When can a robot be considered responsible for its own actions?
Up until now, machines are seen to malfunction, be misused, or be defective. The maker of the machine is sometimes at fault, and sometimes the owner. We’re swiftly reaching a point, however, where robots will have a form of intelligence which is opaque to us in much the same way our own intelligence is. We will be able to make educated inferences based on behavior, we’ll run tests, but we won’t look into the robot’s mind the way we can other programmed machines of today. Papers are being written on how to reverse engineer neural networks, and for the most part we can still say ‘this algorithm is doing this with this training set.’ It’s going to get harder as AIs become more complex and eventually we’ll reach a point where our AI systems become irreversibly black-box. There are already articles out there that suggest that some of the algorithms that live entirely in software have already reached this point, citing situations like the algorithms that perform high frequency trading. If all we can do is identify a motivation and are unable to map out the programmatic sequence that led to a robot taking an action, then the robot may as well be alive.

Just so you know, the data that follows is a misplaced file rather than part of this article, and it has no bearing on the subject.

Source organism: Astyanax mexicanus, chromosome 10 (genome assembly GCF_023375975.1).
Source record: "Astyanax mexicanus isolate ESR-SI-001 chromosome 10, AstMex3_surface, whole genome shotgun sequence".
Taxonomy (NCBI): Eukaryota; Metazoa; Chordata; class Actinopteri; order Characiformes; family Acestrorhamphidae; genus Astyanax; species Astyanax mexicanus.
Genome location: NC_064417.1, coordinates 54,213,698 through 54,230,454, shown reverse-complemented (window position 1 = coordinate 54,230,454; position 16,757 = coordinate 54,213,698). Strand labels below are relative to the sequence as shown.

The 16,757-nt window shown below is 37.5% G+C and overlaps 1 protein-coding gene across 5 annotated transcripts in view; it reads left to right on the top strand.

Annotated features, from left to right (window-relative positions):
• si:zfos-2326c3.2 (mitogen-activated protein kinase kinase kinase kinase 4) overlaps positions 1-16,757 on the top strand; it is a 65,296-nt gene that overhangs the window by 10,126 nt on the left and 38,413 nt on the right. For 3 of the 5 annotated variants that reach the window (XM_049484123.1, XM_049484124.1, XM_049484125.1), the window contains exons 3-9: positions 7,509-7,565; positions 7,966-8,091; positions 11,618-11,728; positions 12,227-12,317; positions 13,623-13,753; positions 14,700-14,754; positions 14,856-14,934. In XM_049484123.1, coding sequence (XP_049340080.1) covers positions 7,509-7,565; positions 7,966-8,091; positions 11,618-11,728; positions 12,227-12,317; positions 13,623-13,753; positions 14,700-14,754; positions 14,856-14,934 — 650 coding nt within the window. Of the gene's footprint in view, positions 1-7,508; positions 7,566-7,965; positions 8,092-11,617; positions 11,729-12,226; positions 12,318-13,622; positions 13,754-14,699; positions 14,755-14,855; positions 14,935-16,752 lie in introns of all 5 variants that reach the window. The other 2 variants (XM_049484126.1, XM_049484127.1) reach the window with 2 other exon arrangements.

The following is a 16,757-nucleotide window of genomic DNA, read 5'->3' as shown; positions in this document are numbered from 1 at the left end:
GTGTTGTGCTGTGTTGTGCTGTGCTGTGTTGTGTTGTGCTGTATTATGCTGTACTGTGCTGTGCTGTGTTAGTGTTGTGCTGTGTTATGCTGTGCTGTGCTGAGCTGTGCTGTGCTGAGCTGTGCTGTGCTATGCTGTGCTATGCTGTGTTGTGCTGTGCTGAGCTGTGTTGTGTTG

I’m drifting somewhat from the topic, but that’s what any personal, legal, or moral boundary transgression comes down to. Was it intentional and can the transgressor be considered able to understand the concept of transgression? A cat understands that we don’t want them to knock the glass off the table, but they do it anyway. The concept of negative reinforcement to a robot is a fascinating one and something I may revisit in another article on the crossing of a different boundary – personhood.
Bonus example: Let’s say your autonomous car drives off without you and crosses State lines with your recently purchased liquor in the trunk – which is illegal if it goes to, for example, Pennsylvania. Did your car steal itself and the booze, and did it transport alcohol without a permit or are you liable for the misbehavior of your vehicle?
Science fiction concept: Picture if you will a fully automated still where robots gather the ingredients from a small orchard and vegetable garden, put them in the fermenter, and gather up the bottles. Maybe the entire concern is extremely green and is powered using byproducts of the fermentation so there is no artificial power source – just sunlight and rain. Prohibition is reinstated and the still is shut down. A new owner takes over and at some point the system reboots without them knowing about it. Is it bootlegging if the liquor literally makes itself?